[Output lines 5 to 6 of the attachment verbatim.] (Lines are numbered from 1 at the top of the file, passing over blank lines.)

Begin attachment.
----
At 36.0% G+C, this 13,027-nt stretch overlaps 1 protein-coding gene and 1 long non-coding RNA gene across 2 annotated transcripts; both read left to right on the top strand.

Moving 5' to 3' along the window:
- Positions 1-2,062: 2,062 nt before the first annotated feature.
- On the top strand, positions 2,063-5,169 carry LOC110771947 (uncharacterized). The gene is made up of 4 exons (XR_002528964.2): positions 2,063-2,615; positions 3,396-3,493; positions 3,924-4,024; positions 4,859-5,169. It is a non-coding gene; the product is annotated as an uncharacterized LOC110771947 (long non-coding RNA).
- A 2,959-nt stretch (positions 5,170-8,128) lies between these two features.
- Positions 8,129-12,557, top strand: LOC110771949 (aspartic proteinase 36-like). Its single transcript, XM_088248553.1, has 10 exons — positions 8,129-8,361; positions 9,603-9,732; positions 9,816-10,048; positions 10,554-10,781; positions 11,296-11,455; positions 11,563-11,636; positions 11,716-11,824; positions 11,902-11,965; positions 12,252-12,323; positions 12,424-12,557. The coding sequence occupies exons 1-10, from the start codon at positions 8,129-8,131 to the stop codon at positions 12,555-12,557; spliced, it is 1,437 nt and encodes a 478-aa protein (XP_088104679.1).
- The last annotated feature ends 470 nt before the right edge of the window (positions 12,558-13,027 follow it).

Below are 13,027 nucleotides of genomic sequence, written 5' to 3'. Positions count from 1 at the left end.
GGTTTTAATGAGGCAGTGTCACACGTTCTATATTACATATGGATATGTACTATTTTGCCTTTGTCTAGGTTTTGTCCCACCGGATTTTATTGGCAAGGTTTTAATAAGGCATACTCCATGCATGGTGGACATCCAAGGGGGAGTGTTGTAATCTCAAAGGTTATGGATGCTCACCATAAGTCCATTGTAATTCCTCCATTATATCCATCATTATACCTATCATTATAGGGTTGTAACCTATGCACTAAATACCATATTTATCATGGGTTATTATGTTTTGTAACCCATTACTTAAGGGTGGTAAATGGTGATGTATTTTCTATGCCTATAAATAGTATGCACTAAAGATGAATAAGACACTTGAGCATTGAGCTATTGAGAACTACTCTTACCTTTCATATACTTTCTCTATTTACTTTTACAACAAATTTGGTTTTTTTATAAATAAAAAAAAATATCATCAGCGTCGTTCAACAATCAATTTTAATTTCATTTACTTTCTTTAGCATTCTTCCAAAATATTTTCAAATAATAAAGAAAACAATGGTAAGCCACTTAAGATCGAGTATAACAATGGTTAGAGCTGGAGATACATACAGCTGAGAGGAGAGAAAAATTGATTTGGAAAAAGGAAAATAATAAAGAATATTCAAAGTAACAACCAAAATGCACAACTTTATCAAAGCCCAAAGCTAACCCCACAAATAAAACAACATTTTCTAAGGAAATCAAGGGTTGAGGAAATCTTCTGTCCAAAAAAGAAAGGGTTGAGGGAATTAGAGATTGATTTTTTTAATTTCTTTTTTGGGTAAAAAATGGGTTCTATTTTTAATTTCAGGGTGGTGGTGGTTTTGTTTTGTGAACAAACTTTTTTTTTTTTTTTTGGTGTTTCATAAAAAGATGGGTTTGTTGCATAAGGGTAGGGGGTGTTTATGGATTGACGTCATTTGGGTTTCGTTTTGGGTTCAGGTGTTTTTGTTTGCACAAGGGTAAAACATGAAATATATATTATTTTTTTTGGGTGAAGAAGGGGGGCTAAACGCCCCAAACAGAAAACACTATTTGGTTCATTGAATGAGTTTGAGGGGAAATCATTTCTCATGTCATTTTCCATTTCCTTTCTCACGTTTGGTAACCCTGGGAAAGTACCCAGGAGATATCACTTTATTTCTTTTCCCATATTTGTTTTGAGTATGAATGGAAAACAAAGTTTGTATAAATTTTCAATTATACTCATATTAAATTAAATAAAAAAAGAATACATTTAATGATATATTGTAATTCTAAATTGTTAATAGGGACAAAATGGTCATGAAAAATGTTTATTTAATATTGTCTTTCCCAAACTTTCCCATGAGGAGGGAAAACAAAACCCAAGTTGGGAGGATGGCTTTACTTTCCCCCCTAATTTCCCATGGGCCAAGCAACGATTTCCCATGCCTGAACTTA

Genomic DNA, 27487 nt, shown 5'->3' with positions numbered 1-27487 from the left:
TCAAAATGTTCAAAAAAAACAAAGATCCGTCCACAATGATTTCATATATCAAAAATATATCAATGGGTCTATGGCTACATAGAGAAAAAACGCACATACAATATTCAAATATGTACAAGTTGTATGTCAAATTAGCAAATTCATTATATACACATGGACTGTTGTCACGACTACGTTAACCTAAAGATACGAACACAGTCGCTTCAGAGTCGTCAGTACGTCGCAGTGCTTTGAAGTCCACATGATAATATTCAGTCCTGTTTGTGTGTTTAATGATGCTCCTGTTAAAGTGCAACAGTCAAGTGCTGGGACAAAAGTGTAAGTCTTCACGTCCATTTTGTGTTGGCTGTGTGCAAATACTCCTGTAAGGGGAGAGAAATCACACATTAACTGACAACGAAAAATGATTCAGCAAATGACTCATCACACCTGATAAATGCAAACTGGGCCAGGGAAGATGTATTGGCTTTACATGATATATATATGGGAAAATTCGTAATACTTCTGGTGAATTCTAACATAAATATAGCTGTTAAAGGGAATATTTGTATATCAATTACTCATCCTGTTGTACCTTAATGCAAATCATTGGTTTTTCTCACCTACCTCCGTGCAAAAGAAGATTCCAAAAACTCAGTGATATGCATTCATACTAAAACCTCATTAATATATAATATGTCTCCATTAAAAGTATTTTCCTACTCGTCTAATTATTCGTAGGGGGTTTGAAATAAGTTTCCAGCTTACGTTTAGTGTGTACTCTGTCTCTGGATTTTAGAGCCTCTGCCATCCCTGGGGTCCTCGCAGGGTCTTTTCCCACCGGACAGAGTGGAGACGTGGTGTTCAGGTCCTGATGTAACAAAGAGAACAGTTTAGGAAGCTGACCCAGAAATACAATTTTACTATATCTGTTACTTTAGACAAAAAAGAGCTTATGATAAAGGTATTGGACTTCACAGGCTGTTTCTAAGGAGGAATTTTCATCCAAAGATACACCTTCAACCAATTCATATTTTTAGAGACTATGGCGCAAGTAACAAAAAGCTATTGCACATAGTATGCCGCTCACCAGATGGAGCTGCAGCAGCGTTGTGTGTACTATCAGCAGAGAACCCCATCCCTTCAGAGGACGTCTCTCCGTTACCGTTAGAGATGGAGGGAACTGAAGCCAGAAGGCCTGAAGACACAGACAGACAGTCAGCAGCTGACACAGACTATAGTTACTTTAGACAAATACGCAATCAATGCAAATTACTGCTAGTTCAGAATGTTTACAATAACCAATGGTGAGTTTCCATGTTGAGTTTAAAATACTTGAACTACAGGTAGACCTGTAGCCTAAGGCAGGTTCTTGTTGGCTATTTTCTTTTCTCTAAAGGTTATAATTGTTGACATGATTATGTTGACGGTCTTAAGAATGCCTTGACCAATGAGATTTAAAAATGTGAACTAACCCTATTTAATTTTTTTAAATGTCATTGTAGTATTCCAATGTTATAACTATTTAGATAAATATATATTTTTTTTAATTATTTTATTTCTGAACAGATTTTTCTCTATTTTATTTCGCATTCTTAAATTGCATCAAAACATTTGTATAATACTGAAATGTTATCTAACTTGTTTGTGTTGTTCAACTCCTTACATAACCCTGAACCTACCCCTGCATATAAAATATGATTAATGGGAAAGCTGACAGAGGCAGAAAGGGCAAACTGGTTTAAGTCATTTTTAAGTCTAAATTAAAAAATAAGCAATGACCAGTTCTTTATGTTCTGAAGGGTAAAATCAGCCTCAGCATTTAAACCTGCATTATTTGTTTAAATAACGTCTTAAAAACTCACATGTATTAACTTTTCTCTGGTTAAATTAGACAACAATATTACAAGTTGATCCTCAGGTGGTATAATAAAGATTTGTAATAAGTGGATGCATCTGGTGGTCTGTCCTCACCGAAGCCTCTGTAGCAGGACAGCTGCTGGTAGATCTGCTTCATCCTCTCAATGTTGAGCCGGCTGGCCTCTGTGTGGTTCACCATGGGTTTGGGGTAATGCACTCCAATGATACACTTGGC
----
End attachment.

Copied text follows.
- A 2,959-nt stretch (positions 5,170-8,128) lies between these two features.
- Positions 8,129-12,557, top strand: LOC110771949 (aspartic proteinase 36-like). Its single transcript, XM_088248553.1, has 10 exons — positions 8,129-8,361; positions 9,603-9,732; positions 9,816-10,048; positions 10,554-10,781; positions 11,296-11,455; positions 11,563-11,636; positions 11,716-11,824; positions 11,902-11,965; positions 12,252-12,323; positions 12,424-12,557. The coding sequence occupies exons 1-10, from the start codon at positions 8,129-8,131 to the stop codon at positions 12,555-12,557; spliced, it is 1,437 nt and encodes a 478-aa protein (XP_088104679.1).